2
$\begingroup$

I am running a Friedman test for my non-Gaussian data, on MATLAB. However, I am confused about the post hoc test to choose. Two concerns:

(1) MATLAB's multcompare function's default would be Tukey HSD, but I read in multiple sites saying that it's only for parametric test (?). Link to the MATLAB guide on multcompare. If this is the case then it's quite silly that MATLAB suggested to do multiple comparison following Friedman. Other options would be Bonferroni method, Dunn and Sidák’s approach, Fisher's least significant difference procedure or Scheffé's S procedure

(2) Would it be somehow better to do a Wilcoxon test and correct to the number of hypothesis (eg in my case, 6) using Bonferonni's method?

Please if anyone could enlighten me with this

$\endgroup$
3
$\begingroup$

So:

  • Fisher LSD, Tukey HSD and Scheffe test are all parametric, so this is not an option for you
  • p-value corrections like Bonferroni, Dunn-Sidak and many others (Holm, Benjamini-Hochberg, ...) always can be used
  • beware of Bonferroni, it is the most conservative correction (it can dump your type-I error far below 5%)

If you are looking for post-hoc test after Friedman test, Conover and Nemenyi procedures may be options to consider.

Here you can read about them.

Two notes:

  • this is a tutorial for R pacjage called PMCMR not for MATLAB (but contains some formulas to give you some insight into those tests)
  • if you switch to R, you sholud use PMCMRplus package as PMCMR is outdated and no longer maintained
$\endgroup$
2
  • 2
    $\begingroup$ Conover, 1999, Practical Nonparametric Statistics, 3rd, section 5.8 has a test for multiple comparisons after Friedman test. I imagine this is the same as is used in the posthoc.friedman.conover.test in the PMCMR package in R, but I didn't try to compare. It is better to use this kind of test than to use pairwise sign tests. $\endgroup$ – Sal Mangiafico Jul 18 '18 at 16:16
  • 2
    $\begingroup$ In general you are better off using a test that uses all the data, like that proposed by Conover, than to use pairwise tests that ignore most of the data for each test. For a great example of the problem with pairwise comparisons with rank based data, look up Schwenk dice. In any case, the Friedman test is a generalization of the sign test, not of the Wilcoxon signed rank test. $\endgroup$ – Sal Mangiafico Jul 18 '18 at 16:21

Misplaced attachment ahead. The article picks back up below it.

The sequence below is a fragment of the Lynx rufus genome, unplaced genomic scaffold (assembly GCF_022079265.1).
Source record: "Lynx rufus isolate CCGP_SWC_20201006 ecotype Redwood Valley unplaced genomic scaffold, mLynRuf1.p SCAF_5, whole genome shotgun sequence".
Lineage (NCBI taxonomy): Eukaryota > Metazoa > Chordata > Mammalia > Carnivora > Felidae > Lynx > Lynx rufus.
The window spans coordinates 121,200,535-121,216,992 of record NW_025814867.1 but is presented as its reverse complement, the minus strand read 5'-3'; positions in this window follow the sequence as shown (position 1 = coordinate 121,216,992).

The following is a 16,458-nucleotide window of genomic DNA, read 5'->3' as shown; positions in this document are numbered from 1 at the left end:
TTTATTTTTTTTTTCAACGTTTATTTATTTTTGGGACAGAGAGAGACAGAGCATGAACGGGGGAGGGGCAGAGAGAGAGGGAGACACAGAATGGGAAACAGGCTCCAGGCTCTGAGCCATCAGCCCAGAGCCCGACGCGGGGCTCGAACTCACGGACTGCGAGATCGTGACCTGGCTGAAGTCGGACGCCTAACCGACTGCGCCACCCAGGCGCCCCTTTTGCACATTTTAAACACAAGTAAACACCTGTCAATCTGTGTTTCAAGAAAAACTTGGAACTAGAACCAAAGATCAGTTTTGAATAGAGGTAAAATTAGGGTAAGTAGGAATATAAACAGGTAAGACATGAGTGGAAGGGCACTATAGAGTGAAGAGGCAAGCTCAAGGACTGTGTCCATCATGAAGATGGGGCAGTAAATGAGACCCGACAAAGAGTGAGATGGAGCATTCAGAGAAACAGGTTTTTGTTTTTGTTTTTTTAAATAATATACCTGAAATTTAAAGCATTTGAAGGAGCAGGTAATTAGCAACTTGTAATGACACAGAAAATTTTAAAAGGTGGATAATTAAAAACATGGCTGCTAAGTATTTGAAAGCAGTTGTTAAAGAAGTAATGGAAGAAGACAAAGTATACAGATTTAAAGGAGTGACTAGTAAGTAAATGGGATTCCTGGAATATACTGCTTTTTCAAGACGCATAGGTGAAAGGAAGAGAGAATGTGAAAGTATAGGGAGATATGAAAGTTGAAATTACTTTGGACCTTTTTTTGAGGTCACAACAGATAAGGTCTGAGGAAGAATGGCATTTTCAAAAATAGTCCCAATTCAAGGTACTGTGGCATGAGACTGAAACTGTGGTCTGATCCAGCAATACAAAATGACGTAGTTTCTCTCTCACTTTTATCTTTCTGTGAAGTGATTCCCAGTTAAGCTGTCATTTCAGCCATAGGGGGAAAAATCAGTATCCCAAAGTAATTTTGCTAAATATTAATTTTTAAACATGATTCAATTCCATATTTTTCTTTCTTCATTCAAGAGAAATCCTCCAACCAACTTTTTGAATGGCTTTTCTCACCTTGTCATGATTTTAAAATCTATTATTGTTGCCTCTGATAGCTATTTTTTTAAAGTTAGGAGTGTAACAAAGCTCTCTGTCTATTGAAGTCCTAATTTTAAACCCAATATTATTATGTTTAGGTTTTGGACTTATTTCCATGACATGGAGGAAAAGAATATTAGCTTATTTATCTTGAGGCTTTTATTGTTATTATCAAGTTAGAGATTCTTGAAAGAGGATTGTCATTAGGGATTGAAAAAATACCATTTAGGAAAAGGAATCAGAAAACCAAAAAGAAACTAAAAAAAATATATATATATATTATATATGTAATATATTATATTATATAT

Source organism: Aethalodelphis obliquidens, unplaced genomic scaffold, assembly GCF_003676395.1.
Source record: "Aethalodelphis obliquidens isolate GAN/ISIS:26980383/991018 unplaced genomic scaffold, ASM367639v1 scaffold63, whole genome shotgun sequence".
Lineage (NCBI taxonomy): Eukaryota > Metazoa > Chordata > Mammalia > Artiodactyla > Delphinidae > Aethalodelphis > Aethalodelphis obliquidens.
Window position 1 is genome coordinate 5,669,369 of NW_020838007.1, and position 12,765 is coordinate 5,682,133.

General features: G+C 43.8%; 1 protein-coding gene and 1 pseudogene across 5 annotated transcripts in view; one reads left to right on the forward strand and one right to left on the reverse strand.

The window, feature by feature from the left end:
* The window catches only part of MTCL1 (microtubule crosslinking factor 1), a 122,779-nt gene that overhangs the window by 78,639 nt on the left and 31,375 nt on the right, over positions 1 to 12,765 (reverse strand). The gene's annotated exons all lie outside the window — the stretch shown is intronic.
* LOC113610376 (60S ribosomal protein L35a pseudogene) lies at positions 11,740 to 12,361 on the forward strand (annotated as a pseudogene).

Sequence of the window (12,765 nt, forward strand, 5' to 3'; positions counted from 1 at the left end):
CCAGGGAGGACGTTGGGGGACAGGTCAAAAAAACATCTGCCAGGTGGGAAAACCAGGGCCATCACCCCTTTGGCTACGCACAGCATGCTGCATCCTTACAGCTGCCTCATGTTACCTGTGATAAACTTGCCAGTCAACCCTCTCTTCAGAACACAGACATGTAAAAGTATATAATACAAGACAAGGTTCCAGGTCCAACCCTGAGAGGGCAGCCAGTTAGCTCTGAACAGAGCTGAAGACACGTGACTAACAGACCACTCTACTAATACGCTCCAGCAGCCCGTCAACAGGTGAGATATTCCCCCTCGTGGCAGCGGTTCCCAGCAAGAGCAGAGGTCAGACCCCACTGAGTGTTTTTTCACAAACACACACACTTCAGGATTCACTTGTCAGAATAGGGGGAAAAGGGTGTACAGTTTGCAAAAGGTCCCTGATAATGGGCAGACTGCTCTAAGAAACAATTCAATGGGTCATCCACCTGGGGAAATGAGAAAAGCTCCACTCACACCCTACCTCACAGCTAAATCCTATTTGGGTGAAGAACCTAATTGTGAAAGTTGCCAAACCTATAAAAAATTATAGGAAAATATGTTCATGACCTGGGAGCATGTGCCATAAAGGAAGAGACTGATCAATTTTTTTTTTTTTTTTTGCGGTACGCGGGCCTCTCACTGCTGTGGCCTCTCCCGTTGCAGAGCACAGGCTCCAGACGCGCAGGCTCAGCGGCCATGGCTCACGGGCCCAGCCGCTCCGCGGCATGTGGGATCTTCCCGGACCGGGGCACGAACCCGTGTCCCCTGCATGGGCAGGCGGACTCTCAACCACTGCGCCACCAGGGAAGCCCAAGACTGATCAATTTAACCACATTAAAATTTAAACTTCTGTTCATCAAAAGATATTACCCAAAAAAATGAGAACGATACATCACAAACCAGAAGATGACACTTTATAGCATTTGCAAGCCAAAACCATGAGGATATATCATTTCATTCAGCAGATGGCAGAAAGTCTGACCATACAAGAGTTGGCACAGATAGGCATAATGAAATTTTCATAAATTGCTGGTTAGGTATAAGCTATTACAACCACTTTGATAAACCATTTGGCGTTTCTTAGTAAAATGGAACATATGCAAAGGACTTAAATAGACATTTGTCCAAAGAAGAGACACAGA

1
$\begingroup$

If you believe your data do not satisfy the assumptions of the parametric F test for ANOVA, and decide to use Friedman procedure, it would not make sense to use a parametric approach for the post-hoc tests. Tukey HSD, Dunn and Sidák and Fisher LSD are, at least in their original version, based on the same assumptions as the F test, so they are not advised after using Friedman test and could lead to conclusions that are in total contradiction with Friedman.

If you don't have too many treatments (or levels or conditions) and therefore not too many post hoc tests, the easiest way would be to do be to compute separately for each pair of treatments a new Freidman test, and multiply its p-value by the number of pairs tested. This provides you a Bonferonni correction that is coherent with the omnibus Friedman test.

$\endgroup$
2
  • $\begingroup$ I actually just edited my question to add an option to do a Wilcoxon test and correct using Bonferonni's method. $\endgroup$ – Sharah Jul 10 '18 at 16:41
  • 2
    $\begingroup$ It is better to use a post-hoc test that uses all the data than pairwise tests that ignore most of the data at each step. $\endgroup$ – Sal Mangiafico Jul 18 '18 at 16:22

Your Answer

By clicking “Post Your Answer”, you agree to our terms of service, privacy policy and cookie policy

Not the answer you're looking for? Browse other questions tagged or ask your own question.